Digitalisation offers opportunities for enhanced quality of life, revolutionary business models and more efficient economic activity. In the Digital Academy, the TÜV NORD GROUP is using its own resources to advance the cause of digital transformation in the Group – the model might well also set a precedent for other companies.
Taxi service provider Uber is turning the taxi business on its head; Amazon is mounting a serious challenge to traditional retailers; 3-D printing is replacing material-intensive processes in production; and machinery equipped with sensors is now setting its own maintenance schedule. There’s no doubt about it: the digital transformation is in full flow. It is opening up new opportunities for industry nearly every day and bringing about radical changes to business models. All over the world, ever larger numbers of people are taking advantage every single day of the benefits offered by the digital transformation.
The TÜV NORD GROUP, too, has teamed up its specialists with others who are also brimming with curiosity. Their task is to launch a critical review, questioning every aspect of what the digital future of the company might look like, and to come up with proposals to boost performance, quality and safety. The Digital Academy was launched in 2017 to accelerate the process and ensure that what is decided upon as a result actually happens. This is a Group-wide project intended to support all the business units in the Group in their digital transformation and to act as a network between the business units, thereby ensuring that they can benefiit from synergy potentials. About 250 managers and influencers were informed directly of the concept behind the Digital Academy.
Developing products digitally
At the same time, a three-month period of full-time training was launched to qualify selected staff as digital experts. “The training concept covers digitalisation expertise and a methodology for the digital transformation of existing and new products and services as well as tools for personal development tailored to our needs,” reports Melanie Braunschweig. The Data protection / IT and electrical engineering product manager at the TÜV NORD Akademie is one of the 12 digital experts. Once the training was over, the digital experts went back to their business units, where they are now actively promoting the transformation process. The special thing about the training programme of the Digital Academy is this: it is so readily customisable that it is also of interest to other sectors, adds Elisabeth Terodde, Director of Corporate Strategy and Organisational Development. “One of the aims is to use our own resources to continue to develop products digitally and to generate innovations for new business models.”
“A real plus for all those concerned. Thanks to digitalisation we can automatically evaluate surveys and send certificates.”
The Digital Transformation isn’t making people redundant. Instead of taking people’s jobs away, the idea is to relieve them of routine tasks. “People and machines will be working side-by-side in the future and interacting with each other. And this is exactly where we see the potential for the future,” confirms Dr Reinhard Geissbauer, head of Industry 4.0 EMEA in the strategic consultancy division of PricewaterhouseCoopers. And, in his “Future Report 2017”, trends and future researcher Matthias Horx expresses his conviction that robots and smart machines are not going to replace people. “But the kind of work people do will shift more strongly to things that only people can do, like managing complex tasks.”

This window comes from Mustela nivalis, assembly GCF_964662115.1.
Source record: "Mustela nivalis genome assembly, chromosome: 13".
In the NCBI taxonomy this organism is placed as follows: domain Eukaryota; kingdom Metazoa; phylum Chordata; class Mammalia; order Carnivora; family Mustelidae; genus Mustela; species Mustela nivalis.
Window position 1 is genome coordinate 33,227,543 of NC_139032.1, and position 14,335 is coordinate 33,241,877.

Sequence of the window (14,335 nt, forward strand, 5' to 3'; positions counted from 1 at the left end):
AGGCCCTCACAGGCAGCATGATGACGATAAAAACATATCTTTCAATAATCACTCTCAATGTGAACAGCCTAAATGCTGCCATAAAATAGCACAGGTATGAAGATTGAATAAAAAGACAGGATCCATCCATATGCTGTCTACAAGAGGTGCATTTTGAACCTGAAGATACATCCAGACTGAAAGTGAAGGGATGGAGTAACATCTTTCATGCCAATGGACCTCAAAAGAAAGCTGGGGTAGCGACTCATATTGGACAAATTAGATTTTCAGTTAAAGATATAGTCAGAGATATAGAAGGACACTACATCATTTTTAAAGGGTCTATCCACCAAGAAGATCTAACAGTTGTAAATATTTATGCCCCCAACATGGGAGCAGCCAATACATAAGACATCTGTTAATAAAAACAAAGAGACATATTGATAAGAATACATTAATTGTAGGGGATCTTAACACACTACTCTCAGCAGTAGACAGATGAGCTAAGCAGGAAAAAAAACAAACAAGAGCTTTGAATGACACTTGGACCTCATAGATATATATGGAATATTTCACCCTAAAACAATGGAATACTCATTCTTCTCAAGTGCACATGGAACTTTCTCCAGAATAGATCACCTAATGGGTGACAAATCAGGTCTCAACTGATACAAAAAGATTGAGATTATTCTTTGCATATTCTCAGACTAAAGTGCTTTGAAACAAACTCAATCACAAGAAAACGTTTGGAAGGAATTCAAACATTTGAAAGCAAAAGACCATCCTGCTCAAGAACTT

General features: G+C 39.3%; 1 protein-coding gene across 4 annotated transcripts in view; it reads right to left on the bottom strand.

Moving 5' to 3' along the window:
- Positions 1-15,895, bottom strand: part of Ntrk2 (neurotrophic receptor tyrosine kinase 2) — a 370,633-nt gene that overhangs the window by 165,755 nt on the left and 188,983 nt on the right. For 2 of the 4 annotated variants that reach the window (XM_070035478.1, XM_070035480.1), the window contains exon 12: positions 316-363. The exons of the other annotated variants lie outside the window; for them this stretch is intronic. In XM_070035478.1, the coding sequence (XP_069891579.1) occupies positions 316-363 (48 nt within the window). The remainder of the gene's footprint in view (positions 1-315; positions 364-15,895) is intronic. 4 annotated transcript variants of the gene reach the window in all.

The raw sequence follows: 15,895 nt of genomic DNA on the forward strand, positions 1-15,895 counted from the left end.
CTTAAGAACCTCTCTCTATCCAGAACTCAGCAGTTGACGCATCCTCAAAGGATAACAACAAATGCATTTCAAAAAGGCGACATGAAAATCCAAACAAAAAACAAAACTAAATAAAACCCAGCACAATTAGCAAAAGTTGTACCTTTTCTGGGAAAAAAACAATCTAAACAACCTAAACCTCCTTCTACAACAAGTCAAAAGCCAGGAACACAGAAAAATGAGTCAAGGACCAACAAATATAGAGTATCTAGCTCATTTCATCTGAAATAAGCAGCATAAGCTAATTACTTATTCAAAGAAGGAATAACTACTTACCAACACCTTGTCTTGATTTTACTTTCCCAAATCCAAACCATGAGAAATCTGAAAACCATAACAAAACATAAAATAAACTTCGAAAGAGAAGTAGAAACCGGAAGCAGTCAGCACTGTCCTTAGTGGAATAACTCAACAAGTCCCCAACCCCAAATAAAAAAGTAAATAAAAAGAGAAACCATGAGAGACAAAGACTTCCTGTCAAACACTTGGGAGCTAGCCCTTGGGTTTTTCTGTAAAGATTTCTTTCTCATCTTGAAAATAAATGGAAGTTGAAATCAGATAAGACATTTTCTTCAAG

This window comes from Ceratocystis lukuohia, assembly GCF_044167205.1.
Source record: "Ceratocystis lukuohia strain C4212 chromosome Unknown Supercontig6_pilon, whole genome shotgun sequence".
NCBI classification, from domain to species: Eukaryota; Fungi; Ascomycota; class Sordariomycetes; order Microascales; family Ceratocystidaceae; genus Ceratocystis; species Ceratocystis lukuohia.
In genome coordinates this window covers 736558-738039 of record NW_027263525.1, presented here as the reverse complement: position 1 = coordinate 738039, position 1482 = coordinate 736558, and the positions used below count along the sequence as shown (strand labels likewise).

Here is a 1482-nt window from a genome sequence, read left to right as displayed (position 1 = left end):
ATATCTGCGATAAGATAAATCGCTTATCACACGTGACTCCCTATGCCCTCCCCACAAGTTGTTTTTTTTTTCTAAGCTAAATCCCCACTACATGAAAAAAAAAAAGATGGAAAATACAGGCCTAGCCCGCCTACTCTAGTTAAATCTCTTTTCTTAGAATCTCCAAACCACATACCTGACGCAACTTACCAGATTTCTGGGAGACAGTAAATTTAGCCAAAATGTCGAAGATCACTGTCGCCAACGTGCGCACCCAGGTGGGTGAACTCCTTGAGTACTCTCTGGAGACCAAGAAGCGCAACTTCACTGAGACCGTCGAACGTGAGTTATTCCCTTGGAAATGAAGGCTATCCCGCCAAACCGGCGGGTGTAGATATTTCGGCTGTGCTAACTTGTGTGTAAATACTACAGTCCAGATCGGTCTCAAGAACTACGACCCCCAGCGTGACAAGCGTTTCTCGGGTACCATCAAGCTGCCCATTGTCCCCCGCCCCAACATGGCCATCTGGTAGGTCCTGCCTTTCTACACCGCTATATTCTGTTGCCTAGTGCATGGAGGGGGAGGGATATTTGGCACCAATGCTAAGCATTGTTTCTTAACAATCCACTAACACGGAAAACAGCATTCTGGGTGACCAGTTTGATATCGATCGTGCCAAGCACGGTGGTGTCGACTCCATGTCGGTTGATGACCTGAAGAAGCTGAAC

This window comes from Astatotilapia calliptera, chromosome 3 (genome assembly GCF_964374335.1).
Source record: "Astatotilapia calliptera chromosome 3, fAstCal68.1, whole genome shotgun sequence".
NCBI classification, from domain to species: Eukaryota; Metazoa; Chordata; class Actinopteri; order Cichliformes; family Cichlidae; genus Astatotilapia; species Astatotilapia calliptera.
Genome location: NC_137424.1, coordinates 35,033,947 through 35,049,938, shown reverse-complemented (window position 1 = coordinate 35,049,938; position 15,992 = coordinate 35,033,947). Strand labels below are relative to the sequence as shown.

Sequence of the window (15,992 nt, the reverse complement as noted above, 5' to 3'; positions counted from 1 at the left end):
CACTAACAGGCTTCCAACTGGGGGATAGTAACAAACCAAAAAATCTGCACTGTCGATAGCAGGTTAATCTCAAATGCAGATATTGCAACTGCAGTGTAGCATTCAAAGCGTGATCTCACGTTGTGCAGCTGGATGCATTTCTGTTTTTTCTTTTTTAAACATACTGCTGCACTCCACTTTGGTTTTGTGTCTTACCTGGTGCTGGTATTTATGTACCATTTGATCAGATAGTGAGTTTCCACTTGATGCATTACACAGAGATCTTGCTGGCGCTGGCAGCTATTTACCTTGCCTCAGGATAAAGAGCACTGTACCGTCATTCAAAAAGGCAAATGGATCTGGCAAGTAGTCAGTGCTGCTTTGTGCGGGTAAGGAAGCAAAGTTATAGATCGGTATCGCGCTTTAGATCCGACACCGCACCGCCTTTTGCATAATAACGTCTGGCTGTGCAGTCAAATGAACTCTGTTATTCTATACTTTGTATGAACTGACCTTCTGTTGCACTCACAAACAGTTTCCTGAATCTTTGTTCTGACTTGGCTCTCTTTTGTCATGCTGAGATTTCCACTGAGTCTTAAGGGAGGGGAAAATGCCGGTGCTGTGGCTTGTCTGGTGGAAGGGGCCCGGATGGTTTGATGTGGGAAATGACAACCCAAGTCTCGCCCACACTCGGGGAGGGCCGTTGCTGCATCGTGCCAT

Exams are the next step
One of the pilot projects which fits in with this picture is one in which Melanie Braunschweig is playing an important role, digital exams. Ever larger numbers of companies are, for example, taking occupational health and safety, quality and environmental protection seriously, and they now need more staff with proven expertise tailored specifically to their respective functions within the organisation. Proof of the skills of these members of staff can be provided through individual certification. The test for this certification currently still follows a traditional format: the participants fill in questionnaires in writing, and the completed questionnaires are put through two rounds of review. If they are successful, they receive their certificates 14 days after the test. Once the entire process has been digitalised, the future will look like this: “Once the individual questionnaires have been processed by computers, the system will immediately report whether the test has been passed or not. The certificate will then automatically be sent as a PDF to the participant’s personal e-mail address,” says product manager Ms Braunschweig. A real plus for all those concerned.
Virtual car sharing scheme will save costs and reduce CO₂ emissions
Another of the numerous projects addresses the issue of mobility. Many of the roughly 8,000 employees of TÜV NORD in Germany take the train, or use a company car or their own private vehicle to travel between the Group’s three principal sites (Hamburg, Hanover and Essen). “The railway tickets alone are a huge drain on the company budget,” reveals Melanie Braunschweig. The expert team is planning an app which will work as a virtual car sharing scheme, helping reduce costs and CO₂ emissions. “A survey of our colleagues showed that most of them would support this project,” Ms Braunschweig says.
The Digital Academy isn’t, of course, a fly-by-night affair. After the test phase it will go into full operation and gradually make the TÜV NORD GROUP and its customers fit for the future.